The World Gold Council (WGC), the trade body of the world’s gold industry, aims to stimulate and sustain demand for gold. It’s the go-to place for reliable data about gold in all its forms, whether jewellery, investment bars and coins, central bank gold reserves, or updates about responsible mining.
It also occasionally publishes useful and informative studies, the latest on the ‘social and economic contribution of gold mining’, in which the gold mining of nine countries is scrutinised. One of its “key findings” is that in 2020, the 28 members of the WGC contributed a great deal to the economies of the countries in which they operate: they paid $8.7bn in employee wages and $7.6bn in tax payments to governments in 38 host countries.
In many respects, this report resembles one the WGC published in June 1999. That earlier study – A Glittering Future? gold mining’s importance to sub-Saharan Africa and Heavily Indebted Poor Countries – was published in very different, but in some ways quite similar, circumstances.
The price of gold 23 years ago ranged between $285-$305 per ounce but started dropping in March to May 1999 on suggestions that the International Monetary Fund (IMF) might sell some of its gold, to fund debt relief in heavily indebted poor countries.
The late 1990s saw a wave of gold sales from the official sector, as its managers lost sight of the original reason (as a defensive buffer, to put it at its simplest) for building up gold reserves.
The Bank of England (BoE) and the UK Treasury said in May 1999 that they would sell almost 60% of Britain’s official gold reserves, 415 tonnes. The gold price fell to $256.45 an ounce on 9 August 1999. The IMF came under considerable pressure to sell some of its gold to finance debt relief for HPICs (heavily indebted poor countries), defined by the World Bank and the IMF as a countries with an unsustainable external debt burden. In 1999-2000, the IMF sold about an eighth of its gold (about 12.9 million ounces) to help finance debt relief.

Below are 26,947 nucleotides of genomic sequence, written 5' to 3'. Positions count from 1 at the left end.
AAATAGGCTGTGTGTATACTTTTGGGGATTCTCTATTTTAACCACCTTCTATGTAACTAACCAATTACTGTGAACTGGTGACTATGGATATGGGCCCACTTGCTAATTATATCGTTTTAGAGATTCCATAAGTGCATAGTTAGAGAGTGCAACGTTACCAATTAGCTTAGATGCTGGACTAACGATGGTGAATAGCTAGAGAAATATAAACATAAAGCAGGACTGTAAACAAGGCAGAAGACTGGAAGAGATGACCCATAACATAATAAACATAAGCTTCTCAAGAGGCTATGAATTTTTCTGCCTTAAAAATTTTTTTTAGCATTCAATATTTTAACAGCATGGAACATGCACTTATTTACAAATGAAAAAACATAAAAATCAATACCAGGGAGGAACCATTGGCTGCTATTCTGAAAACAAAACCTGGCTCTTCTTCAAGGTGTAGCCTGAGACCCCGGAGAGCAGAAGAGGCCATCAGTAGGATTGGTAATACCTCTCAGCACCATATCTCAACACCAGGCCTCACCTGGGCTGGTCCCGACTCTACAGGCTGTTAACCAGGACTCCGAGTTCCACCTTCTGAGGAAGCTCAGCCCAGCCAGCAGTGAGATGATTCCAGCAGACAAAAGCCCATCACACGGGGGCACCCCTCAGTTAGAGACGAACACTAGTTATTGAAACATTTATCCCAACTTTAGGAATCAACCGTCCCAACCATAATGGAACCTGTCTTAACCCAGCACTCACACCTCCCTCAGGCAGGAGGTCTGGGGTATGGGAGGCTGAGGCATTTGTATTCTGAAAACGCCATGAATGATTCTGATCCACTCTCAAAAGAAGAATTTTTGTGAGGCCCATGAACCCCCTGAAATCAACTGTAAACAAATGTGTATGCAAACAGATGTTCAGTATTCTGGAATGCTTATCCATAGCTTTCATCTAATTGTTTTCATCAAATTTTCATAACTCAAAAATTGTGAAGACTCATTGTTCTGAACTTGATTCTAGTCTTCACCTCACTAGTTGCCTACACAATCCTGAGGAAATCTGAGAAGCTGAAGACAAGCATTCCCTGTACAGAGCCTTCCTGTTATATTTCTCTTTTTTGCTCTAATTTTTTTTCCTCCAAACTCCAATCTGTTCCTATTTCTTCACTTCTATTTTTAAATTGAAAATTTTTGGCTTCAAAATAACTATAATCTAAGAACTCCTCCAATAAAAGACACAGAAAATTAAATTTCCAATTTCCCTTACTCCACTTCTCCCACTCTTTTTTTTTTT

Today, the world is struggling to cope with COVID-19 and the external debt of developing countries is a multiple of what it was in 1999; about $10.6 trillion compared to $2.3 trillion back then. As UNCTAD (the UN Conference on Trade and Development) puts it: “it threatens to turn what was already a dire situation prior to the pandemic into a series of sovereign defaults”.
It’s no surprise therefore that campaigners such as the Jubilee Debt Campaign are eyeing the IMF’s 2,814 tonnes of gold and calling for some of it to be sold to help reduce the debt levels of Least Developed Countries. So far this suggestion has fallen on stony ground. In October 2020, an IMF spokesman said: “the IMF has approved emergency financing of over $10 billion to 47 low-income countries since March…”
Calls for the IMF to sell some more gold to help finance debt relief are likely to grow in the coming months, as sovereign debt defaults turn from a nasty possibility into a reality. All that can be said is that for gold supporters August 1999 seemed like doomsday – yet the gold price has gone up by around 600% since then. The gold market is robust enough to withstand any official sector sales; individuals recognise that despite its ups and downs, gold has proved itself a secure method of holding long-term value, as the WGC’s studies remind us.
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